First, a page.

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Volume 44, Number 4, August 2011

Human herpesvirus-6 viral load and antibody titer in serum samples of patients with multiple sclerosis

Abbas Behzad-Behbahani, Mohammad Hadi Mikaeili, Mona Entezam, Anahita Mojiri, Gholamreza Yousefi Pour, Mohammad Mehdi Arasteh, Marjan Rahsaz, Mehrzad Banihashemi, Baharak Khadang, Afsaneh Moaddeb, Zahra Nematollahi, Negar Azarpira

Received: July 16, 2009    Revised: May 8, 2010    Accepted: August 12, 2010   


Corresponding author:

Faculty of Para-Clinical Medicine, Shiraz University of Medical Sciences, Meshkinfam St, 7143914693 Shiraz, Iran. E-mail address: (A. Behzad-Behbahani).


Background and purpose: 

Despite the number of cases with definite diagnosis of multiple sclerosis (MS) being on increase, the role of human herpesvirus-6 (HHV-6) infection as a trigger for MS disease still is deliberated. Based on antibody detection and quantitative HHV-6 polymerase chain reaction assay, this study was achieved to find out the possible association between infection with HHV-6 and clinical progression of MS disease.



A total of 108 serum samples were obtained from 30 MS patients followed prospectively for a 6-month period. These samples were analyzed for the presence of HHV-6 DNA by nested polymerase chain reaction enzyme-linked immunosorbent assay and for anti-HHV-6 IgG titer. Activation of the disease was determined by either magnetic resonance imaging or by clinical status of the patients. Control groups were also included.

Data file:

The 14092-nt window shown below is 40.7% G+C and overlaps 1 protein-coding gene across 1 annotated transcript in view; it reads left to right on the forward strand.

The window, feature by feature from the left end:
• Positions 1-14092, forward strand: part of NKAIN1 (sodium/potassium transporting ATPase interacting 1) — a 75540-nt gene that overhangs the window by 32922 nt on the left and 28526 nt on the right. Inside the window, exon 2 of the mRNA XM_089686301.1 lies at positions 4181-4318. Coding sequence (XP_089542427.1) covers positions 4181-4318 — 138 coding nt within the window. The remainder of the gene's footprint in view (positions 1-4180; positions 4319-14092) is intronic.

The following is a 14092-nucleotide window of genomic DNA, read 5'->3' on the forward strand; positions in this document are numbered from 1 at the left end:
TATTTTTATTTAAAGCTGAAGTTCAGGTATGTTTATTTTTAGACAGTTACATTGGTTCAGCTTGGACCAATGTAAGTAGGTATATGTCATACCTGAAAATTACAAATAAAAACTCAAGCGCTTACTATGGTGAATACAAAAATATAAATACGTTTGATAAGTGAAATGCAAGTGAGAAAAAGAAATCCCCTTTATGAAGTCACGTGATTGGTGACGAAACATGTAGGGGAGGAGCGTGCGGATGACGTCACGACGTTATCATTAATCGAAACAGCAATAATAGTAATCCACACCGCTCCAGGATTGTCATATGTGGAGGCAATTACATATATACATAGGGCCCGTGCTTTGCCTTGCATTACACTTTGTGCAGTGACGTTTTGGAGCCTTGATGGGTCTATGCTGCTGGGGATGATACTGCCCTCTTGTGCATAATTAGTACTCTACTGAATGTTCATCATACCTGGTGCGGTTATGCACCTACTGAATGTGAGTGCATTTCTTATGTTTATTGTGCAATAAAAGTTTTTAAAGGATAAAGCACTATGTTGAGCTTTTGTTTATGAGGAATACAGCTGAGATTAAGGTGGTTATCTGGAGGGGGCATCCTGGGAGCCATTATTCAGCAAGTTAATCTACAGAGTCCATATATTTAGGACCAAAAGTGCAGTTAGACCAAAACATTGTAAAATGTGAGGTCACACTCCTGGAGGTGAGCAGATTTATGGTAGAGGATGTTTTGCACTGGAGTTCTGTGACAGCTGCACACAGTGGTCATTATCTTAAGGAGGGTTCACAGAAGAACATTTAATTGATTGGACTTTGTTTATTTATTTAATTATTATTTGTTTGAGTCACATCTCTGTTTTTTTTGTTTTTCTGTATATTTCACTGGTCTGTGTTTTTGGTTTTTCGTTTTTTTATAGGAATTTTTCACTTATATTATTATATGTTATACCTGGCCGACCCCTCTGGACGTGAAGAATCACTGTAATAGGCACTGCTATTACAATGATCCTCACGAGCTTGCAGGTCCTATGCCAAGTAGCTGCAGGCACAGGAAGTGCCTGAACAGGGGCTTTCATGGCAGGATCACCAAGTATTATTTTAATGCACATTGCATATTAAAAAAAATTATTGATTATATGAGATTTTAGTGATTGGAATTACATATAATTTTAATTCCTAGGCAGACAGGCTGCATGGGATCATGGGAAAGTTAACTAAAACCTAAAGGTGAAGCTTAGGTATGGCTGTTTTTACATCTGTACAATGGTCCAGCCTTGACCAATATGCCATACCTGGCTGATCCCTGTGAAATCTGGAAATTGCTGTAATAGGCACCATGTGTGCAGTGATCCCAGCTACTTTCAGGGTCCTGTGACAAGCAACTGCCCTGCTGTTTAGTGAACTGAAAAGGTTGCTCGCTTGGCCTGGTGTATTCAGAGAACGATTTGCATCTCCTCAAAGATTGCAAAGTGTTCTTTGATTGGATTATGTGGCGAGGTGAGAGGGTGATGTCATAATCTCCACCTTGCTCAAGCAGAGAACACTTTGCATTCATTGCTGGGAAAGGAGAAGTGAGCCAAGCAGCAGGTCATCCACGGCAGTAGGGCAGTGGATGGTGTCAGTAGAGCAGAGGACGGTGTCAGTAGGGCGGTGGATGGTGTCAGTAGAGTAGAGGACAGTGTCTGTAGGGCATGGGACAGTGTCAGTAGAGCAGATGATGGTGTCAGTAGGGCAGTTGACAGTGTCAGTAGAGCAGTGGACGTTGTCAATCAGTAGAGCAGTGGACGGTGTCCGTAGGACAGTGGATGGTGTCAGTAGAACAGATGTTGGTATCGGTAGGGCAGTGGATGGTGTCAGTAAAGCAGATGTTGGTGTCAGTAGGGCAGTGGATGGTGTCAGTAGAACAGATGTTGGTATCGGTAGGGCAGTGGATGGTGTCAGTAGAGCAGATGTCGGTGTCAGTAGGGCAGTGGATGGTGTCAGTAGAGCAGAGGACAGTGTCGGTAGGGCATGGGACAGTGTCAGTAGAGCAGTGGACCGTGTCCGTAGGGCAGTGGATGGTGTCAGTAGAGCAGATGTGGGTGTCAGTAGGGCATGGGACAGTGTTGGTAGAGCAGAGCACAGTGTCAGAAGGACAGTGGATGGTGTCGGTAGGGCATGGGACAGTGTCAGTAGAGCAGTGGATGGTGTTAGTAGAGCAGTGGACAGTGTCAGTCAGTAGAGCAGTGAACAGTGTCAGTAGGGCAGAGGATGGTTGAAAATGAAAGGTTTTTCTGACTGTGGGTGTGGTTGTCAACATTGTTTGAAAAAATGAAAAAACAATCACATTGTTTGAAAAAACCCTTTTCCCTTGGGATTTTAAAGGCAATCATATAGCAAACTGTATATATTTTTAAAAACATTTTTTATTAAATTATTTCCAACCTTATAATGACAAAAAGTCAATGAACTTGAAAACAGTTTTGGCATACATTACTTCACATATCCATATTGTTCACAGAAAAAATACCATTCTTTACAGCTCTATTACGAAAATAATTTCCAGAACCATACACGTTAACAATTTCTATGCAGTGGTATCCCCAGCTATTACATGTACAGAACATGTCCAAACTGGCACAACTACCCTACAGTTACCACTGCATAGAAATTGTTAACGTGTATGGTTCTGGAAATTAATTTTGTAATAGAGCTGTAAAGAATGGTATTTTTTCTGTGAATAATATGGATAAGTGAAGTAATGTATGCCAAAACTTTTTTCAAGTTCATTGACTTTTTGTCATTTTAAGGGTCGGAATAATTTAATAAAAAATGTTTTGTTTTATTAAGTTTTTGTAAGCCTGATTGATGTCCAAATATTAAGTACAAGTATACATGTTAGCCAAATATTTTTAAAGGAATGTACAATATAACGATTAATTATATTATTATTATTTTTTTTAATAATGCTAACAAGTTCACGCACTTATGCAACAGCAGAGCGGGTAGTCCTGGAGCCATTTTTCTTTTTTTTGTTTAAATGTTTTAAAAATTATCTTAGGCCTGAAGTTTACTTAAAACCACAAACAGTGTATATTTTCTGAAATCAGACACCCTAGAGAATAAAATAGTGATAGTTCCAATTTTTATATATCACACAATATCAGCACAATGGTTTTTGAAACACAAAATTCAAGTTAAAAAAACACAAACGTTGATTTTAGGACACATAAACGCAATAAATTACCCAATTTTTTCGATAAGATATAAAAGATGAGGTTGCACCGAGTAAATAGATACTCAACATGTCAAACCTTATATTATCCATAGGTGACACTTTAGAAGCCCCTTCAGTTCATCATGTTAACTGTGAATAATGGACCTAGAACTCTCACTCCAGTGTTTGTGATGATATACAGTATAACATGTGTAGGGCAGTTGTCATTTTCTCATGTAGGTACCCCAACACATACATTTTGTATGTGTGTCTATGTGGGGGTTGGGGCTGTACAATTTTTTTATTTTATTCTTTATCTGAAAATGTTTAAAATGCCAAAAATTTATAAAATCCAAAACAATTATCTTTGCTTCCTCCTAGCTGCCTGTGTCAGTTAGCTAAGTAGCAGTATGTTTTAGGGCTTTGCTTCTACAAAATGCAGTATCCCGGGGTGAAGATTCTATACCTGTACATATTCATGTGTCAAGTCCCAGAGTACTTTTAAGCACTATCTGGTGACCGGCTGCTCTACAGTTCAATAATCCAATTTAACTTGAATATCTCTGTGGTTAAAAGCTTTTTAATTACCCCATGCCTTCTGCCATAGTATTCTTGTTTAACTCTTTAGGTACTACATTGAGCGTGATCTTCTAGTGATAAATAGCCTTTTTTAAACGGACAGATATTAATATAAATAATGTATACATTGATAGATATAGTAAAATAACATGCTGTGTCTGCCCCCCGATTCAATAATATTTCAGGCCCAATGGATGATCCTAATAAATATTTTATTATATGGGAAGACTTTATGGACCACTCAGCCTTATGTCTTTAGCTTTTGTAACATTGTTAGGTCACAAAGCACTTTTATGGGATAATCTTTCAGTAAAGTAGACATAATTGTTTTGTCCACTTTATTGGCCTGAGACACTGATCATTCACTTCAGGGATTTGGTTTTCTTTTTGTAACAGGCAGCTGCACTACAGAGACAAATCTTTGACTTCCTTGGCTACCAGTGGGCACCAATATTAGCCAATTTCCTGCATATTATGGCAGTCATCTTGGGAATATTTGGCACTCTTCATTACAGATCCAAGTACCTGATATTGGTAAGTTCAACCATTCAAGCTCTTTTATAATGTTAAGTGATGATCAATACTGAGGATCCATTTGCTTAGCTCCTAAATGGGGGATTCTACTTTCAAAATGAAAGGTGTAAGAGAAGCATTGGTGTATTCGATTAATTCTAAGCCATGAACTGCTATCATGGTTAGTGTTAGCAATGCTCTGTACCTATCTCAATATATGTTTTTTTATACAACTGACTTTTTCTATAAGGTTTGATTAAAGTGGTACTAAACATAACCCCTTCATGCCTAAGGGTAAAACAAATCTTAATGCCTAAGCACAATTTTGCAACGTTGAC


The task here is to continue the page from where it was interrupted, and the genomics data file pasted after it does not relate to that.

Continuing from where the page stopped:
The average antibody index for the MS patients in the first sample collection was higher than both control groups (p = 0.001). HHV-6 DNA was detected in the serum samples of 10 of 30 MS patients. The mean HHV-6 viral load in patients with relapsing-remitting multiple sclerosis (RRMS) with and without relapse was 973 and 714, respectively. Seven patients showed an exacerbation during the study period. Of those, four patients had HHV-6 DNA in their collected samples. The prevalence of HHV-6 DNA was significantly higher in patients with MS as compared with control groups (p = 0.001).



The results indicate that HHV-6 is implicated somehow in MS disease. Over time, rising HHV-6 IgG antibody titers together with an exacerbation and detection of HHV-6 DNA in serum samples of some MS patients suggests possible association between the reactivation of the virus and disease progression.


Key words:

DELISA, HHV-6, Multiple sclerosis